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After the Monkey TrialEvangelical Scientists and a New Creationism$
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Christopher M. Rios

Print publication date: 2014

Print ISBN-13: 9780823256679

Published to Fordham Scholarship Online: January 2015

DOI: 10.5422/fordham/9780823256679.001.0001

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Unexpected Resistance: The Research Scientists' Christian Fellowship, 1940s to 1965

Unexpected Resistance: The Research Scientists' Christian Fellowship, 1940s to 1965

Chapter:
(p.73) THREE Unexpected Resistance: The Research Scientists' Christian Fellowship, 1940s to 1965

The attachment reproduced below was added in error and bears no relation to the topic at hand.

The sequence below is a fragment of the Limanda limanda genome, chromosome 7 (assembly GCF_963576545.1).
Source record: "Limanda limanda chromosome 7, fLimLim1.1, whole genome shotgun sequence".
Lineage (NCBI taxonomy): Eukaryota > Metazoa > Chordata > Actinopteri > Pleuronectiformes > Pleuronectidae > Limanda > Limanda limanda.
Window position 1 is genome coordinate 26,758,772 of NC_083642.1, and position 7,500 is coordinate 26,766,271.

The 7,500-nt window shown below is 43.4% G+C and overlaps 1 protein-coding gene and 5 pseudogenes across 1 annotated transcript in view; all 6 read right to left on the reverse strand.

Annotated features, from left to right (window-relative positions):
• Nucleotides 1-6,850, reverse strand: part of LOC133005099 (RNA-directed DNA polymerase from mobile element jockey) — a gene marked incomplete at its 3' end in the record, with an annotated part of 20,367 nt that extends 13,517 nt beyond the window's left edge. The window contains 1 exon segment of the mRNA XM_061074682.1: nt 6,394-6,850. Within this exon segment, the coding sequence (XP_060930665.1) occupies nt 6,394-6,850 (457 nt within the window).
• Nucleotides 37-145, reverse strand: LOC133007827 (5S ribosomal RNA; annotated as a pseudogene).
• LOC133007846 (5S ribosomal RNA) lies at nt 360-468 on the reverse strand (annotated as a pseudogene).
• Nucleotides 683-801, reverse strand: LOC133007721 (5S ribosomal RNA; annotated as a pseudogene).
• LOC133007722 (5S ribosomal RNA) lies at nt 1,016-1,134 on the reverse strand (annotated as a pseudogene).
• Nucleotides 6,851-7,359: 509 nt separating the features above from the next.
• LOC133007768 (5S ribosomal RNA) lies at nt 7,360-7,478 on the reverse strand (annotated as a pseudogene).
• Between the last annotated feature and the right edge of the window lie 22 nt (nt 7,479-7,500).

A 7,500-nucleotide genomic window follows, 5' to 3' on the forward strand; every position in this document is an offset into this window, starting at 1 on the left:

Source:
After the Monkey Trial
Author(s):

Christopher M. Rios

Publisher:
Fordham University Press
DOI:10.5422/fordham/9780823256679.003.0004

Chapter three explores the history of the RSCF during the same period. Led by a zoologist named Oliver R. Barclay and comprised of a small number of young Cambridge scientists, the group sought to demonstrate to the scientific community the compatibility of orthodox theology and modern science. The RSCF lacked the fundamentalist heritage of its American counterpart, but quickly discovered the challenges of affirming both biblical and scientific views of the world.Only after a young brain scientist named Donald M. MacKay joined the group in 1948 did the RSCF find its message of the complementary relationship between science and Christianity. Soon thereafter, conservative British voices began challenging the RSCF’s willingness to allow science to help interpret Scripture. By the 1960s, the RSCF discovered that it too faced resistance to an evolutionary view of creation.

Keywords:   J. I. Packer, Complementarity, British Evangelicalism, R. Hooykaas, Hermeneutics

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